and judgment problems, resulting in a statistically higher involvement in traffic accidents. According to the National Highway Traffic Safety
Administration, people who are asleep at the wheel cause approximately 56,000 police-reported automobile crashes per year.
Sleep apnea has been shown to cause high blood pressure and may be associated with irregular heartbeat, heart attack and stroke,
each a potentially life-threatening condition. Every apneic event produces increases in systemic and pulmonary artery pressure.
According to a recent study by the American College of Cardiology, people who snore regularly are more at risk of developing
cardiovascular disease than those who do not snore. Another recent study reported in the New England Journal of Medicine found that
people who experience apneic events during sleep are up to three times more likely to develop high blood pressure, with the increased
risk proportional to the number of apneic events per night.

Q: What are the signs of sleep apnea?

A: The main symptoms of sleep apnea are chronic, loud snoring, gasping or choking episodes during sleep and excessive daytime
sleepiness (EDS). The latter can result in cognitive difficulties, irritability, mood changes, anxiety or depression. Another warning sign is
early onset of high blood pressure (hypertension). Possible predictors of OSA are obesity, a thick neck, family history, or anatomic
abnormalities in the upper airway or facial structure. Age, male gender, smoking and use of alcohol or sedatives also have been
correlated to an increased risk of OSA.

Q: How is normal breathing restored after an apnea episode?

A: During the apneic event,. the increased airway resistance is sensed by the brain and triggers an arousal out of deep sleep. With each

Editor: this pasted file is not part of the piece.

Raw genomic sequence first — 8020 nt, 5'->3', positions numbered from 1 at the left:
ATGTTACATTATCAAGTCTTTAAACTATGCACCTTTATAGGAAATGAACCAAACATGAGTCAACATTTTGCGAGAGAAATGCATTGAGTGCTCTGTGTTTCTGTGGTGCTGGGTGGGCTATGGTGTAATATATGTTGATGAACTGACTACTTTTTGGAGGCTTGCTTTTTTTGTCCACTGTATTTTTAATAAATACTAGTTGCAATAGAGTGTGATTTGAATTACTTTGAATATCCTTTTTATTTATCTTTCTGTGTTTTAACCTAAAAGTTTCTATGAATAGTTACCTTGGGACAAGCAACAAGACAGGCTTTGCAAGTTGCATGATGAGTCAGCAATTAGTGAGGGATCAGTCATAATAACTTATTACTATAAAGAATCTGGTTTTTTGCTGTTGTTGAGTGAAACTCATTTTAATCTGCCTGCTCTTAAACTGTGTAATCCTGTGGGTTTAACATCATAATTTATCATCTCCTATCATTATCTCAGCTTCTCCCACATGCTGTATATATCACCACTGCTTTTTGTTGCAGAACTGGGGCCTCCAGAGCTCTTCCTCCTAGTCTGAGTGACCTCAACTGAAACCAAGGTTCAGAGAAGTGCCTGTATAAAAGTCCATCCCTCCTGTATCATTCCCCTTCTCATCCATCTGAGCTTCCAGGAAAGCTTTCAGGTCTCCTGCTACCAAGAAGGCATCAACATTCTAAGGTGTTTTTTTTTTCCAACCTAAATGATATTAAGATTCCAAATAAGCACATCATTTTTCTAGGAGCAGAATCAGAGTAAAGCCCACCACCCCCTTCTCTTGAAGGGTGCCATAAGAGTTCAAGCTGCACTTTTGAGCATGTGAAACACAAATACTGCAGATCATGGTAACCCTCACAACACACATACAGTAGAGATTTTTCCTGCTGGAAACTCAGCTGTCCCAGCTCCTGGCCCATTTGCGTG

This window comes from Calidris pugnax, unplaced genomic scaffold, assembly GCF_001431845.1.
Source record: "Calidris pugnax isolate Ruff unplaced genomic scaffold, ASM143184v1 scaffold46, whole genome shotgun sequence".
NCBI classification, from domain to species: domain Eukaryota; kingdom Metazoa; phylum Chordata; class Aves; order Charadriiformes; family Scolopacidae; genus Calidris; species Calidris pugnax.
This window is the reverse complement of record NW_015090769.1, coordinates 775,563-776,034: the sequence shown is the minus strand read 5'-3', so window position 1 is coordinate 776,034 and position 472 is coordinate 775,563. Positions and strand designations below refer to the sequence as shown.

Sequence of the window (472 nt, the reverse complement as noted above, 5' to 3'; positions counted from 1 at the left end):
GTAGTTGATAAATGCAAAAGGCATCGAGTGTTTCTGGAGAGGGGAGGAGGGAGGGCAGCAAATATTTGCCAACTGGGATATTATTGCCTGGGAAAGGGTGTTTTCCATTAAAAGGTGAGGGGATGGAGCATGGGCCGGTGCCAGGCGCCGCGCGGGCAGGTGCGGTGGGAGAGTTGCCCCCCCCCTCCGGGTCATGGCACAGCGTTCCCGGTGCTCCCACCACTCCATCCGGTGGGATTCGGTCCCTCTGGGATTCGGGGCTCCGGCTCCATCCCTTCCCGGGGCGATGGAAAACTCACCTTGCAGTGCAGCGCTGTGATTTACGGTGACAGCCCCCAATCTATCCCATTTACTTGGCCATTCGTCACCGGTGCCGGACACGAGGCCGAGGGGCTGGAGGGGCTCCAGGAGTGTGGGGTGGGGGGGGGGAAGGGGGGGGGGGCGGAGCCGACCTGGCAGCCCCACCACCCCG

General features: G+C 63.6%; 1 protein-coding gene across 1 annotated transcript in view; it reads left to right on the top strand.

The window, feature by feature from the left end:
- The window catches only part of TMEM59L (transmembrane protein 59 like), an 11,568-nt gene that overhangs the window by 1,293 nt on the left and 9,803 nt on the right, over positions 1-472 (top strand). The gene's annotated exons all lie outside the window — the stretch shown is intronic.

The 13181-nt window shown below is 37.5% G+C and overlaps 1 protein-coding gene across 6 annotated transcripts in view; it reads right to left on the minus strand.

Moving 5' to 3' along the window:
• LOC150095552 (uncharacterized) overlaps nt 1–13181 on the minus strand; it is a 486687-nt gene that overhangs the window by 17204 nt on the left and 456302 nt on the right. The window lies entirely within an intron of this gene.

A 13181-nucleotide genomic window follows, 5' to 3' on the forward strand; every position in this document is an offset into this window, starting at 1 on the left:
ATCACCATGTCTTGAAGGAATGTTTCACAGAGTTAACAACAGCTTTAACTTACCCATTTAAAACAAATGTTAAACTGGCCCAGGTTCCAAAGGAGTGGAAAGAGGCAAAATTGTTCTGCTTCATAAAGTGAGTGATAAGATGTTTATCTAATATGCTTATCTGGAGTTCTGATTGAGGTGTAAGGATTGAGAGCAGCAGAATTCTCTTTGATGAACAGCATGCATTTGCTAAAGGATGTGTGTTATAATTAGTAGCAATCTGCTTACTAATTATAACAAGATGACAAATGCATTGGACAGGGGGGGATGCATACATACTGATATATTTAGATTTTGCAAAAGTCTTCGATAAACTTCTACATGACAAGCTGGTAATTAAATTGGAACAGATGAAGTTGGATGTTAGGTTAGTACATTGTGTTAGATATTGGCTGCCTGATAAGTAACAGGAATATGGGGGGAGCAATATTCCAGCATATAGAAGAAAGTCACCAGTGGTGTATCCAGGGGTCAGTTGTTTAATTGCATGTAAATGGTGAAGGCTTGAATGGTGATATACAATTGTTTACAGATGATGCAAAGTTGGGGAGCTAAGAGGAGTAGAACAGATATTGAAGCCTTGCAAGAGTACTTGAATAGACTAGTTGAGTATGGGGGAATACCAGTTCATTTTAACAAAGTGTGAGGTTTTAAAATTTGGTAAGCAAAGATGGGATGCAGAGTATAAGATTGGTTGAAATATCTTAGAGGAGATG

arousal, a signal is sent from the brain to the upper airway muscles to open the airway; and breathing is resumed, often with a loud snort
or gasp. Frequent arousals, although necessary for breathing to restart, prevent the patient from getting enough restorative sleep.

Q: When should sleep apnea be suspected?

A: Bed partners or family members are often the first to suspect that something is wrong, usually from their heavy snoring and apparent
struggle to breathe. Coworkers or friends of the sleep apnea sufferer may notice that the individual falls asleep during the day at
inappropriate times, such as while driving a car, working or talking. The patient may not be aware of the underlying condition, but it is
important that the person see a doctor for evaluation of the sleep problem.

Q: What is a Sleep Study?

A: A sleep study is a test that records a person’s bodily activities while he, or she, is sleeping.

Today, a sleep study is a whole lot easier than it used to be.

For many years, the standard sleep test (called a "polysomnography") required the patient go to a "Sleep Lab" where
technicians used adhesive to apply more than a dozen uncomfortable metal electrodes to the forehead, scalp and body.
In addition, you are videotaped while sleeping as a technician monitors the sensor signals overnight.
Frequently Asked Questions